Marc Shkurovich

Since their inception more than two centuries ago, Greek organizations on college campuses have been defined by single-gender membership. With the goal of fostering brotherhood or sisterhood, fraternities and sororities at Yale have upheld this tradition since 1836, when Alpha Delta Phi became the first fraternity to establish a chapter on campus.

But with interest in Yale’s only coed fraternity, Fence Club, rising each year and the student group Engender advocating that fraternities and other campus groups stop restricting membership on the basis of gender, the notion of single-gender social organizations has become a focal point of campus discussions about Greek life.

This year, over 150 students rushed Fence Club, a group that in 2007 disaffiliated with its national organization, Psi Upsilon, due to difficulties recruiting new members and disagreements over national dues. Fence Club began admitting women a couple years after the disaffiliation, according to Psi Upsilon Fraternity Executive Director Thomas Fox. Nearly 100 people submitted requests for membership, and just 20 received bids, according to Fence Club President Katherine Hong ’19, making Fence Club one of the most selective Greek organizations on campus.

While an increasing number of students have sought a coed community in Fence Club, others have been pushing to open Yale’s existing Greek organizations to students of all genders. This year, over 20 women and nonbinary students with Engender participated in Sigma Phi Epsilon’s rush process. About ten nonmale students requested bids from the fraternity — twice the number that did last year when SigEp first opened its rush events to students of all genders. Like last year, none of these nonmale students were offered bids because of the national organization’s regulations specifying that only men can join the fraternity.

“We feel encouraged by students’ growing consciousness of gender inequity in single-sex spaces,” said Gabe Roy ’21, director of communications for Engender. “While we argue this marks an improvement in our campus’s culture, Engender maintains that the great majority of social spaces are gender-segregated and that social life will remain exclusionary and unsafe as long as the status quo is upheld.”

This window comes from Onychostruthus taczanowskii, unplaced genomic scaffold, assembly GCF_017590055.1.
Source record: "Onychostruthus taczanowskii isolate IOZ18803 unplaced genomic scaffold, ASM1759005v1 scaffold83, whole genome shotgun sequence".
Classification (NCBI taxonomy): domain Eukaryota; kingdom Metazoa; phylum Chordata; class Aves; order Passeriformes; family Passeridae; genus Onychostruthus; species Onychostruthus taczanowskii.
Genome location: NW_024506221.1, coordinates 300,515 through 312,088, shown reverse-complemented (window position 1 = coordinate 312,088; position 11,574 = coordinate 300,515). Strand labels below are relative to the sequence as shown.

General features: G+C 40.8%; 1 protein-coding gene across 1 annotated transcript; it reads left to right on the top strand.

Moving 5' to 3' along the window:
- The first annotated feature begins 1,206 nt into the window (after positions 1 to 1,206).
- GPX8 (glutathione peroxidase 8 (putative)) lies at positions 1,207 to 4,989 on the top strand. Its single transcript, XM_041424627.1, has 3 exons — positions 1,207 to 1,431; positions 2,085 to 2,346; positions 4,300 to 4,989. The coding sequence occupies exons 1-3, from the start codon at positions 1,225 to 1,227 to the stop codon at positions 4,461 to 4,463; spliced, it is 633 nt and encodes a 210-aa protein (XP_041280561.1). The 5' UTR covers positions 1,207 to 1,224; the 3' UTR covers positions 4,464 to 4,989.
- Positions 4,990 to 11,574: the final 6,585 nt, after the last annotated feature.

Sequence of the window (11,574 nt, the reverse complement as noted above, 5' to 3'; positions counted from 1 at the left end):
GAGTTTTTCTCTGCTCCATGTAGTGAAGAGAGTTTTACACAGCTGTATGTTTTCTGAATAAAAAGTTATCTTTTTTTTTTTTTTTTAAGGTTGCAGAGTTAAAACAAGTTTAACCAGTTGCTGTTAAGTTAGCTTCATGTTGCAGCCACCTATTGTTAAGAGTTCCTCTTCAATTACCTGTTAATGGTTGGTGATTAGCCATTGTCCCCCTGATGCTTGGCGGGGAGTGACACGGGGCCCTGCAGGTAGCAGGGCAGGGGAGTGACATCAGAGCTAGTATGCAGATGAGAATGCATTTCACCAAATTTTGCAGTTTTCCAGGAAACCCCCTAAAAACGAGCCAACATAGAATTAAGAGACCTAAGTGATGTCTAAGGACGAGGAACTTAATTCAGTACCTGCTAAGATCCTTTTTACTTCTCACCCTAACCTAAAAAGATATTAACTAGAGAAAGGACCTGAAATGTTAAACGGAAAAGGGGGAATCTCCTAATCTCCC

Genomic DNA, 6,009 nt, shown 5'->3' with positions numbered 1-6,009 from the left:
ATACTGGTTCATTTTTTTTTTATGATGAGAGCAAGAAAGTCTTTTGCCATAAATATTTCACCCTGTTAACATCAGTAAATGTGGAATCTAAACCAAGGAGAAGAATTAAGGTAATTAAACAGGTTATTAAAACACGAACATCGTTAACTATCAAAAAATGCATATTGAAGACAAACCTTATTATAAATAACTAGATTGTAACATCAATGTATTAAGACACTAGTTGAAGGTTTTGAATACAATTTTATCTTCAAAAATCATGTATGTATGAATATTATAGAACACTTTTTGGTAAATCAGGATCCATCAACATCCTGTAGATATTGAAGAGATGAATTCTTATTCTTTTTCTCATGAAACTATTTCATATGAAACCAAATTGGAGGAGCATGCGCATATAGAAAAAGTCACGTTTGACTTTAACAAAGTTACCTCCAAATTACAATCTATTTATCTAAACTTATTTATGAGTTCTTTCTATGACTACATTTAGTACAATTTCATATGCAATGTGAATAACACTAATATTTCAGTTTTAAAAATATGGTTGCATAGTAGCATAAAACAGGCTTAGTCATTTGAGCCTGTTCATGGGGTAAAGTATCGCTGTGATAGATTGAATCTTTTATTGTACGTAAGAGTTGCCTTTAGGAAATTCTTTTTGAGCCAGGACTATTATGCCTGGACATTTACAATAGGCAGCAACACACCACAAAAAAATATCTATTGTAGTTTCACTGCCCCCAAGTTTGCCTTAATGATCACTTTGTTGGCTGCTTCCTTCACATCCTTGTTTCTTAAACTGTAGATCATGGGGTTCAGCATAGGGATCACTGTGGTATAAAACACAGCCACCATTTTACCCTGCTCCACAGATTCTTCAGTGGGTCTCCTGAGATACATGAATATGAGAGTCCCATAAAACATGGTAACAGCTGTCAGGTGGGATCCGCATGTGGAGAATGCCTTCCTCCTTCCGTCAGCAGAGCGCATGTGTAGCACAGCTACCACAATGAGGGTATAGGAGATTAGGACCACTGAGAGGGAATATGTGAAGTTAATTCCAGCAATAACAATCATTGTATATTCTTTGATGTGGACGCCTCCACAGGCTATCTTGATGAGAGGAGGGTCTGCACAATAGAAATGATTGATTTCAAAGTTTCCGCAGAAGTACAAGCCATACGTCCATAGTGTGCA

As Engender continues to advocate for the integration of fraternities on campus, the group is also exploring the possible addition of new, gender-inclusive organizations at Yale, according to Roy. The group plans to distribute a survey this week to gauge students’ potential interest in a new coed social organization at Yale.

“If we receive significant interest in this initiative, we will proceed with these efforts — and you will have the opportunity to become an inaugural member of an exciting, new community at this University,” the survey reads.

According to Associate Vice President of Student Life Burgwell Howard, the University does not currently have plans to provide funding for the creation of additional coed fraternities.

“We believe in the residential college system, so wherever possible, we want to see how we can incorporate the social interests of students within the existing structures, as opposed to creating additional external structures,” he said.

Howard said that the Dean’s Office is reaching out to students for ideas on how to improve their social experiences on campus and how to use Yale College funds to better support their interests. The University already offers many gender-integrated social spaces for students, he said, and the Schwarzman Center may also offer an alternative place for students to mingle.

Although interest in Fence Club has been on the rise in recent years, students interviewed by the News were divided on how the presence of more coed fraternities would affect Yale’s social scene. Of 18 students polled, 11 said more gender-inclusive spaces like Fence Club would benefit the party culture on campus.

Some students who are not involved in Greek life would be more likely to join coed fraternities, said Zulfiqar Mannan ’20, a member of Engender. Mannan added that there is an unfilled niche for coed spaces at Yale, whereas universities like Dartmouth and Wesleyan have popular party spaces for students of all genders.

Jonathan Kovac ’19 said Greek life as it exists now creates an “unnecessary division” based on gender, and that integration would improve the problems that exist in fraternities.

Emily Slaughter ’21, who attended both Fence Club and sorority rush events, said the environment at Fence was more conducive to meeting new people and felt more relaxed. Having more gender-inclusive fraternities could help alleviate the high demand for membership in Fence Club and give more options to gender nonbinary students, Slaughter said.

And Karissa McCright ’21 said that students tend to associate fraternities with scandals and negative sexual climates. More gender-inclusive fraternities would likely be safer and more respectful environments, she added.

Other students expressed doubt that having more coed social spaces on campus would change Yale’s party scene. Sophia Krohn ’20 said that institutional problems could also exist in coed fraternities, adding that cultural centers already exist as “desexualized, nonexclusive coed social spaces.”

Yale’s first sorority chapter, Kappa Alpha Theta, was established in 1985.

Alice Park |

Correction, March 1: This version of the article has been corrected to reflect that Alpha Delta Phi was the first fraternity to establish a chapter on campus, not Delta Kappa Epsilon. The article also corrected the year in which Fence Club disaffiliated with its national chapter.